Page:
Joel Goldenberg: The Rolling Stones' Metamorphosis

The Toggery Five (plus several women), for whom the Stones demoed I'd Much Rather Be With the Boys.

Before we delve into this week's album entry, I want to give my highest recommendation to the recently released documentary David Crosby: Remember My Name. It is directed by A.J. Eaton, while rock writer and filmmaker Cameron Crowe interviews Crosby.

As the movie points out, while Crosby is very famous for being a member of the Byrds, Crosby, Stills and Nash and Crosby, Stills, Nash and Young, he never had a major hit single.

What he does have are many critically acclaimed albums, a compelling story of survival and regret regarding his extensive drug abuse and past personal and professional relationships (with women and fellow band members, some of whom are still angry with him), and a series of miracles.

As Crosby explains in current day interviews, he is lucky, now at 77, to still be alive, notwithstanding that heavy drug abuse, two or three heart attacks and eight stents leading to his heart. The second miracle is his current outpouring of creativity resulting in several albums in recent years.

But the most convincing miracle is the quality of his voice, which I had the pleasure of hearing live several years ago during a CSN concert at Place des Arts. At a time when many older singers experience severe vocal deficiencies (Paul McCartney especially), Crosby's voice remains youthful and very powerful, as shown in a few present-day concert sequences.

I have had a few Twitter exchanges with Crosby, and he has one of the best accounts out there, answering questions from fans on all sorts of subjects with unflinching honesty, especially regarding the payment pittances artists receive from the Spotify streaming service.

One recent exchange was between Crosby and fellow former Byrd Roger McGuinn. Crosby said in the movie that McGuinn was one of several former bandmates who hates him and won't speak to him.

McGuinn took time to reply, "that's just not true!" I can attest to that, as the two have had some friendly Twitter communications in recent months.

Crosby replied, "thanks, Roger, I must have mixed you up with some other guys."

I saw Remember My Name at the Cinéma du Parc, which I haven't been to in several years. If you have a chance, see a music or sound-oriented movie there — the theatre's system produces exquisite sound, and it really benefited the music in the Crosby documentary.

And now on to Metamorphosis:


Last week, I mentioned several categories of albums that many fans and critics don't like — pre-fame releases of major artists, time-fillers in between albums, and location-related albums, which especially affected the Beatles and Rolling Stones.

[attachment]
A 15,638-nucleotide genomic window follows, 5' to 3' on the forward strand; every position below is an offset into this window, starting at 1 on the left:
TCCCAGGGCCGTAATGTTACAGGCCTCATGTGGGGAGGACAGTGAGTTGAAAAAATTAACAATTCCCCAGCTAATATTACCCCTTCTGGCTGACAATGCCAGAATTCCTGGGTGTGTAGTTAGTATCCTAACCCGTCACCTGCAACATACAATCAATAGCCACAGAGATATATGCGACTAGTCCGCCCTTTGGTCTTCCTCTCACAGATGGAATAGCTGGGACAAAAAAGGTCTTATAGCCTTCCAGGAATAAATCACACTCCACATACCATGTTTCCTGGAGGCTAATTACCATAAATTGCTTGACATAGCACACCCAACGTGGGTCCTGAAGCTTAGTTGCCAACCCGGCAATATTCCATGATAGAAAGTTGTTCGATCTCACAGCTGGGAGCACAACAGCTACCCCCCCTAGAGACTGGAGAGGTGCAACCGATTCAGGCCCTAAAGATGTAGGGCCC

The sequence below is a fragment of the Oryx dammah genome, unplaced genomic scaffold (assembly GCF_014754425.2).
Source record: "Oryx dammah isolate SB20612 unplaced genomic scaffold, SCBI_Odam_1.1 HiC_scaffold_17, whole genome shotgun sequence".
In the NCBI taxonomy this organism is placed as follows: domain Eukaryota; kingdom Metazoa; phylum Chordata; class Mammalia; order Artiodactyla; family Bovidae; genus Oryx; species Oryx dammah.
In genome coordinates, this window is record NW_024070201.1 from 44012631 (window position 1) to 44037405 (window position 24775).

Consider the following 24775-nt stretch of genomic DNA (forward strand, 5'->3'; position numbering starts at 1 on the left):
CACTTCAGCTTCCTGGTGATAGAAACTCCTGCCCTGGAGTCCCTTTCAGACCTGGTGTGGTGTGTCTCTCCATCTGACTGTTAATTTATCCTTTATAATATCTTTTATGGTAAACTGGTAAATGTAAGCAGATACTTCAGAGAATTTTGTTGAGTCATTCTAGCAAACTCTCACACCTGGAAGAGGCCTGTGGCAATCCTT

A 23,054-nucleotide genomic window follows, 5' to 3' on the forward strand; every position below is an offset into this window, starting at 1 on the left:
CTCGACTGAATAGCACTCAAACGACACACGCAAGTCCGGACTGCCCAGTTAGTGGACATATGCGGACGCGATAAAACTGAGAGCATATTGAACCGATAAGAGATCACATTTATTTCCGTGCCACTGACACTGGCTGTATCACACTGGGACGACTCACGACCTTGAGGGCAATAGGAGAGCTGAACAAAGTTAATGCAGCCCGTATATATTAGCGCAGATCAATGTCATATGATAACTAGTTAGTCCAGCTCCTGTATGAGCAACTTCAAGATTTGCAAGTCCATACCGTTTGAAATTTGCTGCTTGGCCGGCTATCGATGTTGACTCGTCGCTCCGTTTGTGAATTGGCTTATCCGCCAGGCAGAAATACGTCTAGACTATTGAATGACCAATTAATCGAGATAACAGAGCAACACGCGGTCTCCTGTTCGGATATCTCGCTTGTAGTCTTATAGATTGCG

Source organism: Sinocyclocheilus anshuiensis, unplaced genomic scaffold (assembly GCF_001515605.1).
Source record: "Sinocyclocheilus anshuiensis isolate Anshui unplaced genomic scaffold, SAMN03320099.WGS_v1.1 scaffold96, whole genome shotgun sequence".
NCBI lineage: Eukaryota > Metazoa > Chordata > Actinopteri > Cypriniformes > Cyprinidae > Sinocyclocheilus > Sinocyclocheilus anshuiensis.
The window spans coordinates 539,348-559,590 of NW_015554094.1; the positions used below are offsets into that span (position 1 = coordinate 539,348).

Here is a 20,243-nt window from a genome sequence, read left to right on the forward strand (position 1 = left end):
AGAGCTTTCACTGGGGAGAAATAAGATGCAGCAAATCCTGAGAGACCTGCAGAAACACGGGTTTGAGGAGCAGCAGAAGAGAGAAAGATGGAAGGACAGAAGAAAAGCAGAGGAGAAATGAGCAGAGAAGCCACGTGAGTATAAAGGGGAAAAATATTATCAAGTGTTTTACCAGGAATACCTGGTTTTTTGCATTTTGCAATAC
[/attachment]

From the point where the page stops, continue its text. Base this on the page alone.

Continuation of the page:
But there was one category not mentioned, a first label's attempts to compete with an artist or group's contemporary releases on their second label.

This happened with the Rolling Stones. When they moved from Decca in the U.K. to their own Rolling Stones Records (via Atlantic Records), Decca released a slew of LPs, including hits collections and non-LP B-sides. The situation became so tenuous that the Stones took out an industry ad disavowing the 1970s Decca releases.

The Stones' were managed in the 1960s by Allen Klein, and he gained control of that decade's recordings. Klein didn't pursue the type of exploitation Decca did, but he did release one album of unreleased material in 1975, Metamorphosis.

If I followed the 1979 Rolling Stone Record Guide blindly, I would hate this album, as it received a "worthless" rating.

The album is not absolutely essential, but it does contain many items of interest — versions of the Stones' Out of Time and Heart of Stone that were demos for other artists and on which the only Stone was Mick Jagger; the girl-group sounding I'd Much Rather Be With the Boys, also a demo; the country-ish We're Wasting Time (only on the U.K. version of the album, and in bad fake stereo); a very good version of the Chuck Berry song Don't Lie To Me; a very ominous version of Stevie Wonder's I Don't Know Why, recorded on the day former member Brian Jones died; and bassist Bill Wyman's truly bizarre Downtown Suzie, completely with cow-like grunts.

But my favourite song is I'm Going Down — you can hardly hear the lyrics, but the tightness of the playing is absolutely magnificent.

The album is fairly important for Stones fans to have. The band has now only started in recent years to release rarity collections, including their BBC recordings, but a more definitive '60s unreleased songs collection would be nice.

Next time: Paul McCartney's Band on the Run.


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